Title

Mid Morning Concurrent Sessions: Human Factors: Human Error and Cockpit Automation: Presentation: Accident-Precipitating Factors for Crashes in Turbine-Powered General Aviation Aircraft

Location

San Marcos Ballroom B

Topic Area

HUMAN FACTORS

Abstract

General aviation (14CFR Part 91) accounts for 83% of civil aviation fatalities. While much research has focused on accident causes/pilot demographics in this aviation sector, studies to identify factors leading up to the crash (accident-precipitating factors) are few. Such information could inform on pre-emptive remedial action. With this in mind and considering the paucity of research on turbine-powered aircraft accidents the study objectives were to identify accident-precipitating factors and determine if the accident rate has changed over time for such aircraft operating under 14CFR Part 91.

The NTSB Access database was queried for accidents in airplanes (

The “Checklist/Flight Manual Not Followed” was the most frequent accident-precipitating factor category and carried an excess risk (OR 2.34) for an accident with a fatal and/or serious occupant injury. This elevated risk reflected an over-representation of accidents with fatal and/or serious injury outcomes (p

In conclusion, our study is the first to identify novel precursive factors for accidents involving turbine aircraft operating under 14CFR Part 91. This research highlights areas that should receive further emphasis in training/recurrency in a pre-emptive attempt to nullify candidate accident-precipitating factor(s).

Start Date

16-1-2016 9:30 AM

End Date

16-1-2016 10:45 AM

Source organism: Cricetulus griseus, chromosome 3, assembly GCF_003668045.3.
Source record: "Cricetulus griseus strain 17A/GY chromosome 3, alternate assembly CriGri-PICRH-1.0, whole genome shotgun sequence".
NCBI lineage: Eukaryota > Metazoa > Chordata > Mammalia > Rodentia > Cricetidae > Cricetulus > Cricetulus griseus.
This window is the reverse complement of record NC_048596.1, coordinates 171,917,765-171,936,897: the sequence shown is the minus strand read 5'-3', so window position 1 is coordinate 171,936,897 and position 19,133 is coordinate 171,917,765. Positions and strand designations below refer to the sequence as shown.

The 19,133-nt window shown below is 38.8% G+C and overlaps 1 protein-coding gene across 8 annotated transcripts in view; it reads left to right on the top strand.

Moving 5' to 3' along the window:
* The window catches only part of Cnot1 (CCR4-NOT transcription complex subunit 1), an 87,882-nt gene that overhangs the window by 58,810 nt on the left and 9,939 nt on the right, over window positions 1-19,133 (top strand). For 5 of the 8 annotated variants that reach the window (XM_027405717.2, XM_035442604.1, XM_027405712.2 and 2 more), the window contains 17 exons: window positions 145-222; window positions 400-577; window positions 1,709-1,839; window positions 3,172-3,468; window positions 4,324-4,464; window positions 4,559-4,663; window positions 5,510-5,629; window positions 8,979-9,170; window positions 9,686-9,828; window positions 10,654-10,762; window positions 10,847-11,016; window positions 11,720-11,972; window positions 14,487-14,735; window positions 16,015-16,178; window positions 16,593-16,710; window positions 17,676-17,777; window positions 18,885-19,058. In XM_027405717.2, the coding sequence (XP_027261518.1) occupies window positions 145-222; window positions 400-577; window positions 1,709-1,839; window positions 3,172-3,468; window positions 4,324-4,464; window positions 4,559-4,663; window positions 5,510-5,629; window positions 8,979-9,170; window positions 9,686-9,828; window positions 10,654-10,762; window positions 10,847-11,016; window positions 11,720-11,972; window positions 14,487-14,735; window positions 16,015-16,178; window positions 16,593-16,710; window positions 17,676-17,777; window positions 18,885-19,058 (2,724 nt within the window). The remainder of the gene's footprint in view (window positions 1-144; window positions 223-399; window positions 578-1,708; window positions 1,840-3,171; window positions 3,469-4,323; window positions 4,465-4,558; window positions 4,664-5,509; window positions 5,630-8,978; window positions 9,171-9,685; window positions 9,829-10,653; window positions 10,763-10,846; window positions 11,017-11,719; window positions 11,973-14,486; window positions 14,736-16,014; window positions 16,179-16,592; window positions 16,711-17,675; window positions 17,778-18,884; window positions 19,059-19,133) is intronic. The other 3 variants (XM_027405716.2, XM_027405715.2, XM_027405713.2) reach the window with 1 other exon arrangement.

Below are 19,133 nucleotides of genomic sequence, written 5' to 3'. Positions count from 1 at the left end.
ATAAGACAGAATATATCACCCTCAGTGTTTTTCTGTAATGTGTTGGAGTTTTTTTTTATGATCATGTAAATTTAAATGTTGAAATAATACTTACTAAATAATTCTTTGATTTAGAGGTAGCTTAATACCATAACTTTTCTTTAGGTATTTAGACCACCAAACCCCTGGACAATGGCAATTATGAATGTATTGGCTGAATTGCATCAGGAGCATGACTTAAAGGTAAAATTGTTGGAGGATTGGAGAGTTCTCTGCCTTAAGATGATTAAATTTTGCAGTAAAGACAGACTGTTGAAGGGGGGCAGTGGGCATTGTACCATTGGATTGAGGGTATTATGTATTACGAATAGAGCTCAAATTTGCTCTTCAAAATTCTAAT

Chair/Note/Host

Co-Chairs: Clint Balog, ERAU-WW; Erin Bowen, ERAU-PC

Keywords

general aviation accidents, accident-precipitating factors, turbine aircraft

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Jan 16th, 9:30 AM Jan 16th, 10:45 AM

Mid Morning Concurrent Sessions: Human Factors: Human Error and Cockpit Automation: Presentation: Accident-Precipitating Factors for Crashes in Turbine-Powered General Aviation Aircraft

San Marcos Ballroom B

General aviation (14CFR Part 91) accounts for 83% of civil aviation fatalities. While much research has focused on accident causes/pilot demographics in this aviation sector, studies to identify factors leading up to the crash (accident-precipitating factors) are few. Such information could inform on pre-emptive remedial action. With this in mind and considering the paucity of research on turbine-powered aircraft accidents the study objectives were to identify accident-precipitating factors and determine if the accident rate has changed over time for such aircraft operating under 14CFR Part 91.

The NTSB Access database was queried for accidents in airplanes (

The “Checklist/Flight Manual Not Followed” was the most frequent accident-precipitating factor category and carried an excess risk (OR 2.34) for an accident with a fatal and/or serious occupant injury. This elevated risk reflected an over-representation of accidents with fatal and/or serious injury outcomes (p

In conclusion, our study is the first to identify novel precursive factors for accidents involving turbine aircraft operating under 14CFR Part 91. This research highlights areas that should receive further emphasis in training/recurrency in a pre-emptive attempt to nullify candidate accident-precipitating factor(s).